For many reasons but mainly in a bid to be healthier, Partner and I have cut back a little on eating meat. I doubt we'll become full-time vegetarians any time soon, but we're dipping our toes as part-timers, so to speak. Two or three nights a week sees us consuming non-meat-based meals. Now, instead of buying the cheapest meats at the supermarket, we're trying to buy better-quality locally-reared meat. True, it's more expensive; but if we eat meat less often, the cost evens out.

Big boy Franklin is now five months old and learning to drink from a sippy cup. He thinks it's fun to have a drink of water, but when he gets his milk from it, he gets very serious indeed. Partner has been teaching him to drink, as he'll need to when I go back to work (not for several weeks yet). We decided that we'd rather not introduce a bottle, in case it interfered with breastfeeding. So I'm trying to remember to pump in the evening when Franklin's in bed, and freeze it into cubes for later use. I won't be working full-time, and he will be able to eat a little bit of other foods by the time I do go back--hopefully it'll all work out.

We're about to embark on the messy journey of baby weaning. There are two disciplines in the Way of the Baby Food. First is the spoon-fed puree school of thought. More adventurous is the put newspapers on floor, give baby bowl, and stand clear method. Personally, I think the second sounds more fun (and less time-consuming, as baby can play and eat what you eat, while you eat), though we'll have to see how it goes. Maybe we should get a high chair this weekend.

I met some friends at a cafe a few days ago--the first time I've actually made a date to see people since Franklin's birth. True, I've been to see my friends at work a few times, and I usually pop over to the neighbor's a few times a month, but to sit and drink lattes and gossip...I think I need to do this more often.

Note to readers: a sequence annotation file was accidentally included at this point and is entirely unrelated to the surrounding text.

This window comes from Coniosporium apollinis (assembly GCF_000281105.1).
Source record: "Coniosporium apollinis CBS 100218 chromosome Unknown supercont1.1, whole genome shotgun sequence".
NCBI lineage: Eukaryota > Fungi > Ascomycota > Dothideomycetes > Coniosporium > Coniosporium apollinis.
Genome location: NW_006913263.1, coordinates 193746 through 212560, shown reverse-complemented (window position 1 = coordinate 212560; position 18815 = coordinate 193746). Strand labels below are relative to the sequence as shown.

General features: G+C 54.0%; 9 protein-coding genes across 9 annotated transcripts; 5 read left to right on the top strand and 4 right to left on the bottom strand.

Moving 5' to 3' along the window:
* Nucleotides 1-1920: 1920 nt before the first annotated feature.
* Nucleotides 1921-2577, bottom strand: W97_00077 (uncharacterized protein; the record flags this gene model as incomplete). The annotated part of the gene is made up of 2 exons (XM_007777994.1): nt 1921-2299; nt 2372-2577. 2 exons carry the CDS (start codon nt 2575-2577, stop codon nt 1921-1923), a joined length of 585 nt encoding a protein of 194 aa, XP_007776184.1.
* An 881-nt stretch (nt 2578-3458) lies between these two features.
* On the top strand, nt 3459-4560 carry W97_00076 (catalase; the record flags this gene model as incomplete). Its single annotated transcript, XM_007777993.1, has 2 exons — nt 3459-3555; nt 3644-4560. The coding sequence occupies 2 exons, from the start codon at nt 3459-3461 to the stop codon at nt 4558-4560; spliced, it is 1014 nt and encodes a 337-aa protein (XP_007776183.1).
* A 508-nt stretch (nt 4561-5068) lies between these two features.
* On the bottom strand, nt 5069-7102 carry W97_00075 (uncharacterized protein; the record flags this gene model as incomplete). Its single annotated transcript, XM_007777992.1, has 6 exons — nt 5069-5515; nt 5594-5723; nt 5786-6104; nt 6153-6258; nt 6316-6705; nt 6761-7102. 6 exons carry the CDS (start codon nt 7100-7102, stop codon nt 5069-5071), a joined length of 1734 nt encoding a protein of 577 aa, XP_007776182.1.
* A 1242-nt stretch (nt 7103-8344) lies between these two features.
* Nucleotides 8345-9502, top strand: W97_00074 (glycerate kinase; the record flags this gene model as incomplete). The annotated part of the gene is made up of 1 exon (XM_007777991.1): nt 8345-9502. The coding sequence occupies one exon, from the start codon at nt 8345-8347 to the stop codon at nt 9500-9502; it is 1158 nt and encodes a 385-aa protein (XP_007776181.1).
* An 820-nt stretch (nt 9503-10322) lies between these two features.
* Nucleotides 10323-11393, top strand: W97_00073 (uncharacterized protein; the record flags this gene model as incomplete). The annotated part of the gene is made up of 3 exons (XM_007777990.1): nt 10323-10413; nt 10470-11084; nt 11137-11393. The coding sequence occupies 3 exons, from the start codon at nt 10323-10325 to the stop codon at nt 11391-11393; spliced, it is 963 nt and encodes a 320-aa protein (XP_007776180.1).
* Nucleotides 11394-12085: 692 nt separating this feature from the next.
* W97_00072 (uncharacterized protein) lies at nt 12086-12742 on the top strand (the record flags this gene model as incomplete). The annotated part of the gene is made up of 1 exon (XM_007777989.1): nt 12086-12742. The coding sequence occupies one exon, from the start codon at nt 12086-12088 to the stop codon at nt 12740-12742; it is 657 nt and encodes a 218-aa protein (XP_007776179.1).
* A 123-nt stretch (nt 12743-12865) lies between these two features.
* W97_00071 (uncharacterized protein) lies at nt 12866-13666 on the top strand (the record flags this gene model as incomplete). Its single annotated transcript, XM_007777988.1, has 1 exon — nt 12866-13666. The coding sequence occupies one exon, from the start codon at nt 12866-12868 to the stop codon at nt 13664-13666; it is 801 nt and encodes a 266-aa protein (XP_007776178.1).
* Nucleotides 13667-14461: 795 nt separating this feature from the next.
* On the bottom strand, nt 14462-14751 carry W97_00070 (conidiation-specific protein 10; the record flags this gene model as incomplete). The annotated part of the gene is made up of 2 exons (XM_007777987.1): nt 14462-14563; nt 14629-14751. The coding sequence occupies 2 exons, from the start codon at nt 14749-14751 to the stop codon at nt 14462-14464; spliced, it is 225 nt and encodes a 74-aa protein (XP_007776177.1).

Sunday, August 01, 2010

Clematis, blackberries, and supermama to the rescue

I couldn't be bothered to reel in the hose before taking this photo of my new arch. Last winter we tore down the old wooden one, and I was unsure if the passionflower and red clematis survived its demise. I can happily report that both did, and though greatly reduced in size, they thrive once more. The clematis even found the impetus to flower; this lovely vine has at most bloomed about ten flowers in a given season. My purple clematis (pictured below) postively drips with flowers over the summer, and my pink one sports more flowers than leaves in spring. I don't know what red's problem is. Also pictured are the sweet peas, orange crocosmia, pink oregano, and many many weeds. I have a love-hate relationship with my weeds. I hate them but they love me.

For the past week I've be reconnoitering all the local blackberry patches. It seems the berries now begin to ripen, but not yet in any great multitude. Some of the patches have very few berries, green or otherwise. I think the lack of regular rain showers has affected their production. Several patches look likely, however. My plans for world domination by jam can proceed.

Franklin has reached the stage where he just wants his mama and no one else will do. Dad is tolerable, but only if Franklin has just had a refreshing nap, been stuffed to the brim, and has a completely dry bum. Every time someone else wants to hold him, his lip start to quiver and he bursts into (real) tears. Even though it can be very draining--I hardly get grown-up time now--I mostly like being the center of his little world. The added bonus of breastfeeding is that I can solve all his problems too. Just got scared by a loud motorcycle/dog sneeze/bump in the stroller? I can fix that. Need to sleep but can't stop wiggling? No problem. Just had the worst time of your life at the doctor, involving three sharp needles? I have exactly what you need.